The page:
Many of you know I don’t keep Easter. One big reason I don’t, is because I want to learn the lesson from the gold calf incident. Readers of this site know I don’t keep the pagan holidays that have been labeled “Christian” – and we’re told they are to honor Christ. So we have Easter eggs and bunnies somehow mingled with the resurrection story. We have Christmas trees somehow dedicated to Christ. Let me explain why I’m not a part of all that, though I love my Yeshua.
Let’s go back to Israel and the gold calf for a lesson in what NOT to do. We all know the story of how Israel got Aaron, their future high priest and older brother of Moses to give them a gold calf to worship. Moses had gone up to the top of Mt. Sinai when Yahweh had called him up. I suspect, by the way, that since the mountain top was all ablaze (Exodus 24:16-18), that Moses may have literally entered into the fire of Yahweh’s presence and protected supernaturally like Daniel’s three friends were in the book of Daniel. I can’t prove it, but it’s worth considering the faith it took for Moses to go to the mountain top. In any case, he was gone 40 days as he talked with Yahweh.
So Moses was gone a long time and there was no way to know if he was even still alive. The Israelites, steeped in Egyptian paganism, reverted back to their more familiar ways of worship and crafted a gold calf. But in their minds, were they worshiping a gold calf image? NO! In the same way, those who religiously keep Easter and Christmas say and think they are worshiping the son of God Jesus Christ (or Yeshua the Messiah), but are they?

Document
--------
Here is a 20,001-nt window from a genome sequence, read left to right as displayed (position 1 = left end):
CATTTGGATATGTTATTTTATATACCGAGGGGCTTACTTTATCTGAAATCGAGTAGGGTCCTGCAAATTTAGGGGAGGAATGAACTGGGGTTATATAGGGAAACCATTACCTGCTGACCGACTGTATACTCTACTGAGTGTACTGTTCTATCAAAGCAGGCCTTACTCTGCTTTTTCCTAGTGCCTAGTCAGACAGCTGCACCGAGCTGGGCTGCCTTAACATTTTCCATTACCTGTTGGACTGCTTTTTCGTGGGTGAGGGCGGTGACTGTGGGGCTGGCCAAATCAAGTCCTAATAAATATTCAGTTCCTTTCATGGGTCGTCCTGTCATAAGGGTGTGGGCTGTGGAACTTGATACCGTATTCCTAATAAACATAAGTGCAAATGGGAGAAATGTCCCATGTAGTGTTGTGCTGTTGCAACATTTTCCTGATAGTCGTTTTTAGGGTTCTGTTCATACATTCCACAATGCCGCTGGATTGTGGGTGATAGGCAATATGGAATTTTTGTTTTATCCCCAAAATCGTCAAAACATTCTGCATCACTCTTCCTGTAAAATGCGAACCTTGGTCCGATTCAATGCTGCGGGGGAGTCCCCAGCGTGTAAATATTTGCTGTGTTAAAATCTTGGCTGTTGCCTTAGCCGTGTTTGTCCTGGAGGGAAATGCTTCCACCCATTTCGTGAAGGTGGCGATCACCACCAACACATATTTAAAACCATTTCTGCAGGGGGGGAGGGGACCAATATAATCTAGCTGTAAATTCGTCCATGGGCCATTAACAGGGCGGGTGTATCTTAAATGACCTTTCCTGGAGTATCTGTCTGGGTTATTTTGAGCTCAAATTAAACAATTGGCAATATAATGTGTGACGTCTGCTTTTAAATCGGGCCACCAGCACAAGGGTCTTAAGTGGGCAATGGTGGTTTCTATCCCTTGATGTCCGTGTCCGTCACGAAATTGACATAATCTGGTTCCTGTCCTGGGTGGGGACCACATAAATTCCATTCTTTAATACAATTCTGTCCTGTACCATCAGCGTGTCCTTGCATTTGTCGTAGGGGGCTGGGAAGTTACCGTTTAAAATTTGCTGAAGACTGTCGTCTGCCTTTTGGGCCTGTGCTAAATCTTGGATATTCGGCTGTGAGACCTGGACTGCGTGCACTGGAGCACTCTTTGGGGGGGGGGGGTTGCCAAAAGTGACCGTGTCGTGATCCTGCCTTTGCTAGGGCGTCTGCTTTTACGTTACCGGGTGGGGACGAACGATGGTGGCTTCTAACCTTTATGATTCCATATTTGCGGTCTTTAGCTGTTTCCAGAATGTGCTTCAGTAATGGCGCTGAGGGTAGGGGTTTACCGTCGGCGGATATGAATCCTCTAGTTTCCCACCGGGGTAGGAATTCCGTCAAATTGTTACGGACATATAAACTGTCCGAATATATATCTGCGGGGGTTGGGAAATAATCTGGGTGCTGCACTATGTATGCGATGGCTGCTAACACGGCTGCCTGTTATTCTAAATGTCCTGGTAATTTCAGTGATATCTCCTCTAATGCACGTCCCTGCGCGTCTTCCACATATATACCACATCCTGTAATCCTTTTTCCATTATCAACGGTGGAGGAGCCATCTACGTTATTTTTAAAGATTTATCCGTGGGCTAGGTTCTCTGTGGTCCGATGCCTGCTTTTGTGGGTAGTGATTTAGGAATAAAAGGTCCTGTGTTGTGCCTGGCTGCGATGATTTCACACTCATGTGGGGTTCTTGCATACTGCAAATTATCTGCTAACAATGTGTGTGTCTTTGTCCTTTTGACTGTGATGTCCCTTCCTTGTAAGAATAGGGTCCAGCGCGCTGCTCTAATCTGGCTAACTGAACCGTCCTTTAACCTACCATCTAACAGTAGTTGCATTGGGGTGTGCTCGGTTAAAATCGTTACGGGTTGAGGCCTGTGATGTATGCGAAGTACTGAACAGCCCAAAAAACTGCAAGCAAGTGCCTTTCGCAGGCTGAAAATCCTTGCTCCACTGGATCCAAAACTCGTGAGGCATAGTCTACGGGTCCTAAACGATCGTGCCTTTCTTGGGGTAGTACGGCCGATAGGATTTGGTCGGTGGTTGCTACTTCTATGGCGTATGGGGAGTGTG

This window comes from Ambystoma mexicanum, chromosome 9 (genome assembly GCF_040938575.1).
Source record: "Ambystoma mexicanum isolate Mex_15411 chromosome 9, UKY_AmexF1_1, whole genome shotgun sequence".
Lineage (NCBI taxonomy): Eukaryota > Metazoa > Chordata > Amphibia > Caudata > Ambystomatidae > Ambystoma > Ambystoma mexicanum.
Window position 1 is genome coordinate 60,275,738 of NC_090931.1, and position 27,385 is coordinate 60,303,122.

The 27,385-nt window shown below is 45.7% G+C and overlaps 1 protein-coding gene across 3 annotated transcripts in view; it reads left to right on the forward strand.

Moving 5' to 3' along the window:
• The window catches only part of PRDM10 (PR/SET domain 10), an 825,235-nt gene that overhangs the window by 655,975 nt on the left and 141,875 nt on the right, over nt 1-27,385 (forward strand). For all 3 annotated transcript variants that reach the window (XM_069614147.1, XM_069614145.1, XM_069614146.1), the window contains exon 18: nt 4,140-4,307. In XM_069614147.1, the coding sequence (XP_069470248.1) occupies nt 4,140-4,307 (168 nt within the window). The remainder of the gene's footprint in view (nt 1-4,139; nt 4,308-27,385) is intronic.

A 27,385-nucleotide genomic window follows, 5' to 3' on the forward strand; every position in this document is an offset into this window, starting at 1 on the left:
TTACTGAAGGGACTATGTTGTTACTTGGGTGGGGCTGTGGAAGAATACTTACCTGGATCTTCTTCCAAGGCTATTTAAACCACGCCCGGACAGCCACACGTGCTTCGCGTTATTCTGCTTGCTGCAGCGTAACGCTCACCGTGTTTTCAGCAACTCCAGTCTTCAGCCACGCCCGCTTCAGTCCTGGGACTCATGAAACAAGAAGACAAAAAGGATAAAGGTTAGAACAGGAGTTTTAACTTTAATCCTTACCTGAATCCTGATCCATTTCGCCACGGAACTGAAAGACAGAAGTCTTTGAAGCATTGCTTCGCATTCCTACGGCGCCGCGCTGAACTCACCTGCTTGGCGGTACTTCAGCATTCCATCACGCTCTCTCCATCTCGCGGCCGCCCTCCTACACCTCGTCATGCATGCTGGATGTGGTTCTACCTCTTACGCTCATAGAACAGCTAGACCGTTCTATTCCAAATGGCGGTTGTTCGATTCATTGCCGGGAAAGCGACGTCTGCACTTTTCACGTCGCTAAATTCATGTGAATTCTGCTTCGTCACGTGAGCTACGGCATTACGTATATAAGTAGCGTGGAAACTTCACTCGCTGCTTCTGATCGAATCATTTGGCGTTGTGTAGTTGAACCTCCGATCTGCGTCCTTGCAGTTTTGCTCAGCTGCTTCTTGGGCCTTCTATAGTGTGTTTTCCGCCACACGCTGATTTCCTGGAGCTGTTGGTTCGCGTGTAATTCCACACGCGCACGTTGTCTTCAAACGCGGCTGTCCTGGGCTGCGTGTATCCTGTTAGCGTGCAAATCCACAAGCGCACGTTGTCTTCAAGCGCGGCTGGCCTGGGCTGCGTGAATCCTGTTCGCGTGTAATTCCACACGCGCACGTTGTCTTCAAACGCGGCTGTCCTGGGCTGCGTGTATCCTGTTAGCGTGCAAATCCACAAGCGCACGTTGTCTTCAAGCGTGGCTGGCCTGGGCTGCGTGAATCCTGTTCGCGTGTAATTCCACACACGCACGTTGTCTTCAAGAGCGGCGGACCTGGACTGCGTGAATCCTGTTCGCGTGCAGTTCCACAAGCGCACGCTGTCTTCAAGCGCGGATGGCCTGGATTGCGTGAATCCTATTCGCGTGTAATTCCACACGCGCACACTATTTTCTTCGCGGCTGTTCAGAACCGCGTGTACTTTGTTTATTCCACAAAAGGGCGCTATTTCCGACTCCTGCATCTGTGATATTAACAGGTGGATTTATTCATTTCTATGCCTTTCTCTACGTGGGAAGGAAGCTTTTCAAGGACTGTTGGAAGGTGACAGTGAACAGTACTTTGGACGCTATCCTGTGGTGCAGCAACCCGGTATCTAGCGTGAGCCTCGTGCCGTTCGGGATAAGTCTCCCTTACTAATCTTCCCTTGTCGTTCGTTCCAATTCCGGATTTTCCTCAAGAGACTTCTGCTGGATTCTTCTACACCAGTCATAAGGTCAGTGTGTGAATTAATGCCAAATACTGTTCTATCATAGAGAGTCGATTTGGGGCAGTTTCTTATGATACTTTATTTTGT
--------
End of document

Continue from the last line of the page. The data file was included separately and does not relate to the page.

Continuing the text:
Now when the people saw that Moses delayed coming down from the mountain, the people gathered together to Aaron, and said to him, "Come, make us gods that shall go before us; for as for this Moses, the man who brought us up out of the land of Egypt, we do not know what has become of him."
2 And Aaron said to them, "Break off the golden earrings which are in the ears of your wives, your sons, and your daughters, and bring them to me." 3 So all the people broke off the golden earrings which were in their ears, and brought them to Aaron. 4 And he received the gold from their hand, and he fashioned it with an engraving tool, and made a molded calf. Then they said, "This is your god, O Israel, that brought you out of the land of Egypt!"
5 So when Aaron saw it, he built an altar before it. And Aaron made a proclamation and said, "Tomorrow is a feast to YHVH (Yahweh)."
6 Then they rose early on the next day, offered burnt offerings, and brought peace offerings; and the people sat down to eat and drink, and rose up to play.
Did you catch verse 5? They were going to use the gold calf as a visual way to -- in their minds – worship Yahweh! Aaron must have figured, “If we’re going to worship a gold calf, maybe it’s OK if we put Yahweh’s name on it.” If you continue reading and know the story, Yahweh was royally ticked off at this and 3,000 were executed for mingling the worship of Him with gold calf paganism. How is that any different from what we do with Easter and Christmas? They originated in paganism but we say it’s all to honor the true God as we worship with pagan festivals! Of course He’s upset by that!